Mandy is the Founder of Freshco, Canada’s #1, full-service, reconstruction and retail maintenance provider.
What is your morning routine?
I’m an early riser. I tackle emails before the chaos of the day starts. I also go to the gym and make a disgusting looking green shake that will make me live to 100! I’m not allowed to have caffeine anymore (I already have too much energy!) so I have fake coffee – decaf americano with a little cream.
Tell us about your career path
They call me The Blue-Collar CEO™. I’m the founder of Freshco (not the grocery store!), Canada’s #1, full-service, reconstruction and retail maintenance provider operating across Canada and the eastern United States.
I was born and raised in Yarmouth, Nova Scotia. I left home at 18 with a hockey bag and a smile. No formal education. I’m self-taught. I often worked for free to gain experience until I had the skill set I needed to launch Freshco in 1995. Now Freshco’s client list includes Fortune 500 retail giants like Tiffany & Co., Apple, Nike, Sephora, The Gap, Banana Republic, Lululemon, Anthropologie, Home Depot, Restoration Hardware, and many more.
I’ve also been honoured to receive many business and entrepreneurial awards including The Women’s Executive Network’s (WXN’s) Top 100 Most Powerful Women (2015, 2016 & 2017), Atlantic Business Magazine’s Top 50 CEOs and Profit Magazine’s W100. I also received the 2017 RBC Canadian Women Entrepreneur Award and was an EY Entrepreneur of the Year finalist (2016 & 2017). Freshco was also named The CGLCC LGBT Business of the Year 2017.
By 2020, Canada is expected to face a shortage of one million skilled workers, according to Conference Board of Canada estimates. I’m passionate about inspiring women and girls to aspire to a career in the trades – I want to redefine the collar, blue™ and change the answer to ‘what do you want to be when you grow up?’. I’ve started public speaking to raise awareness and recently partnered with Barbie’s You Can Be Anything Mentorship Program to give Canadian girls with big hopes real-life, hands-on career experience. I’ve also partnered with the Conestoga College Women in Skilled Trades (WIST) program to encourage women in the trade program by providing both financial support and mentorship opportunities. In 2015, I established the Chris Rennehan Scholarship – named after my late brother – an initiative to get youth and women more involved in the trades.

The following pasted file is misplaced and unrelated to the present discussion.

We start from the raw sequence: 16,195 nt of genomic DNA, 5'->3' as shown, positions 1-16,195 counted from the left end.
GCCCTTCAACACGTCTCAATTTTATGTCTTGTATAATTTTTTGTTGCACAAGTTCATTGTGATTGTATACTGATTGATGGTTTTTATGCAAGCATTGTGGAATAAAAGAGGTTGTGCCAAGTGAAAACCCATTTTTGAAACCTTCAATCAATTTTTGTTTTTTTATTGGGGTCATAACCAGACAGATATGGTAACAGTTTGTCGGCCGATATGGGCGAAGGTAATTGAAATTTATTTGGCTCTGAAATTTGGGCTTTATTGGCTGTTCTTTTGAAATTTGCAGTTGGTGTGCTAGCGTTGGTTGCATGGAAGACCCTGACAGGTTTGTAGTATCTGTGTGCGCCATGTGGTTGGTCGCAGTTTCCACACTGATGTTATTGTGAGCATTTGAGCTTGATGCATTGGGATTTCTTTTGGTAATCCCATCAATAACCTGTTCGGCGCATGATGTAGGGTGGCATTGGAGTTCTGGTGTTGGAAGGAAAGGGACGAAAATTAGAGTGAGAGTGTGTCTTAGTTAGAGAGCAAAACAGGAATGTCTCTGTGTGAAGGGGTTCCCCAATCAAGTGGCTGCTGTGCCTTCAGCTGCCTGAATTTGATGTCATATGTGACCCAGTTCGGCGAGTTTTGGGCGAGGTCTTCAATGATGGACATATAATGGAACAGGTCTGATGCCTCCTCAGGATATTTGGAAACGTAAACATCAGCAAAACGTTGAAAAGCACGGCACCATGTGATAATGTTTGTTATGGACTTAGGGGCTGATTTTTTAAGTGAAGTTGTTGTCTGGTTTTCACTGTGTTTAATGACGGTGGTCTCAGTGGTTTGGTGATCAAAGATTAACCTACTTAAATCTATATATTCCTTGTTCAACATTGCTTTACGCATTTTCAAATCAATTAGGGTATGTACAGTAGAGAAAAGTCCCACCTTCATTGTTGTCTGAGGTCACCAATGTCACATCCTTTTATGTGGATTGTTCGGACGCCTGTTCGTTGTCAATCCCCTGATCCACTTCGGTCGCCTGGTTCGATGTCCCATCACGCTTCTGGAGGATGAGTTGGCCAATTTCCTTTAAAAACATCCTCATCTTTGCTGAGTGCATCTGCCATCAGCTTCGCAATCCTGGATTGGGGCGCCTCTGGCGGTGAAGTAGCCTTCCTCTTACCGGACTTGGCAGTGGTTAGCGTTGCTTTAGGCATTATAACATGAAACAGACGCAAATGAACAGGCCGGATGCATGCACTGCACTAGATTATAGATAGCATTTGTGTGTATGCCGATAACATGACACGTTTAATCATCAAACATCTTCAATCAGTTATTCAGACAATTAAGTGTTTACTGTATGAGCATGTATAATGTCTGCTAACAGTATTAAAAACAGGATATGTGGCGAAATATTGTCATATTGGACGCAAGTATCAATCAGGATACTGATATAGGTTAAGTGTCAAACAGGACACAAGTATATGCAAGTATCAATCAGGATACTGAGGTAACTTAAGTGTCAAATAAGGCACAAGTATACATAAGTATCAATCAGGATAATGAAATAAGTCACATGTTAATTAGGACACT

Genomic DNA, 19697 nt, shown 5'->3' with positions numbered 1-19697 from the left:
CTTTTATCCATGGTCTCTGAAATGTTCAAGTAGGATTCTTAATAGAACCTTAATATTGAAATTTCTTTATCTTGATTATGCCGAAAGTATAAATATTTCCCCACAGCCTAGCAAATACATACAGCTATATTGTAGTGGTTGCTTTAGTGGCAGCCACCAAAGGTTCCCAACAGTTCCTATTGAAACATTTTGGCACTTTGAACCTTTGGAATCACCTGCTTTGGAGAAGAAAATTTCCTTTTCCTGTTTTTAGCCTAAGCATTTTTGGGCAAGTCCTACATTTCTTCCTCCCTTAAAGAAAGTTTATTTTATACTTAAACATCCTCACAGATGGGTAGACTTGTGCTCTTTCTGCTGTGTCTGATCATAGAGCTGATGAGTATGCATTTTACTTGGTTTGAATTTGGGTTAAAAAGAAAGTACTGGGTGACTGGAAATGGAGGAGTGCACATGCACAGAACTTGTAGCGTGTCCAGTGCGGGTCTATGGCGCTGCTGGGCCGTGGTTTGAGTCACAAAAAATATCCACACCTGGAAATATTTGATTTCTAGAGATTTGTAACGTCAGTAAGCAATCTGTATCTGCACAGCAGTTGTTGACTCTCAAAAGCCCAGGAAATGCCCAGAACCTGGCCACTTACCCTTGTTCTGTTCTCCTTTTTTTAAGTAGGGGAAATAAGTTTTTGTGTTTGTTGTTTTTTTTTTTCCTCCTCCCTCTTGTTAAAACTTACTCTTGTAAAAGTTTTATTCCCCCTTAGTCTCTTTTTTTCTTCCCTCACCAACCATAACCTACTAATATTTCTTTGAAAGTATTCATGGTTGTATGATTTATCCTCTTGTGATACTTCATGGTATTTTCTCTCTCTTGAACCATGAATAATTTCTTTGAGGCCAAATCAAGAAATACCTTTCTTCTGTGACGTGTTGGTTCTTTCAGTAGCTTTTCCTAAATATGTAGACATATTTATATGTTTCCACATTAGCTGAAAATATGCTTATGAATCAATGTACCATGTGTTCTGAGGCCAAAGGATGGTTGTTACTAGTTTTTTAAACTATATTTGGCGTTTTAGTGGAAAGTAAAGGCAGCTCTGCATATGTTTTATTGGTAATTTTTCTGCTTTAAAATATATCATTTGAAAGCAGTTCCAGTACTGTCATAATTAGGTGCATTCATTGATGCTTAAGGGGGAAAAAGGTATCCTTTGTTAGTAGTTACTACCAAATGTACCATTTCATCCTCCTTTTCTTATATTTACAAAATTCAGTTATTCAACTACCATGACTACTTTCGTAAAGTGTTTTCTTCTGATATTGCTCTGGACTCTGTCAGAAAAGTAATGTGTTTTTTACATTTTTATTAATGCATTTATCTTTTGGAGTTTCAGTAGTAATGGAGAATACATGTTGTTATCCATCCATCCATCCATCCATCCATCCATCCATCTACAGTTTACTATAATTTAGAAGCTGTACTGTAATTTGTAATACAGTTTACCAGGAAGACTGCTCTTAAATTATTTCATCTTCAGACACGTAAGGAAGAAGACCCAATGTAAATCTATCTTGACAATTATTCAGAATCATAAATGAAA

What challenges do you or women face in your industry?
The skilled trades industry has been traditionally and stereotypically male dominated. Overcoming that initial hurdle is the first challenge. Women bring an incredible set of skills to the table that are hugely valuable to the industry. Hiring across the industry has been male skewed – and its up to business leaders to demand diversity and equal representation. Women and men working together in the trades is the perfect ying and yang. Things are changing but we need to keep pushing change – change the mindset about trades being for men – it is just wrong.
What advice would you give to young girls who want to be the NEXT you?
Be confident and speak up when you have something of value to say. Don’t underestimate the value you bring the industry. The trades NEED more women! Also, take advantage of the programs and apprentice/mentorship opportunities available today – these didn’t exist for me and they are fantastic! Make the choice to put on the work boots and walk.
How do you separate work life from your personal life?
What inspires you?
Ambition… and wonderful people that see the good and focus on that instead of the bad. We are blessed to live where we do.
When you’re off the clock, what are your indulgences?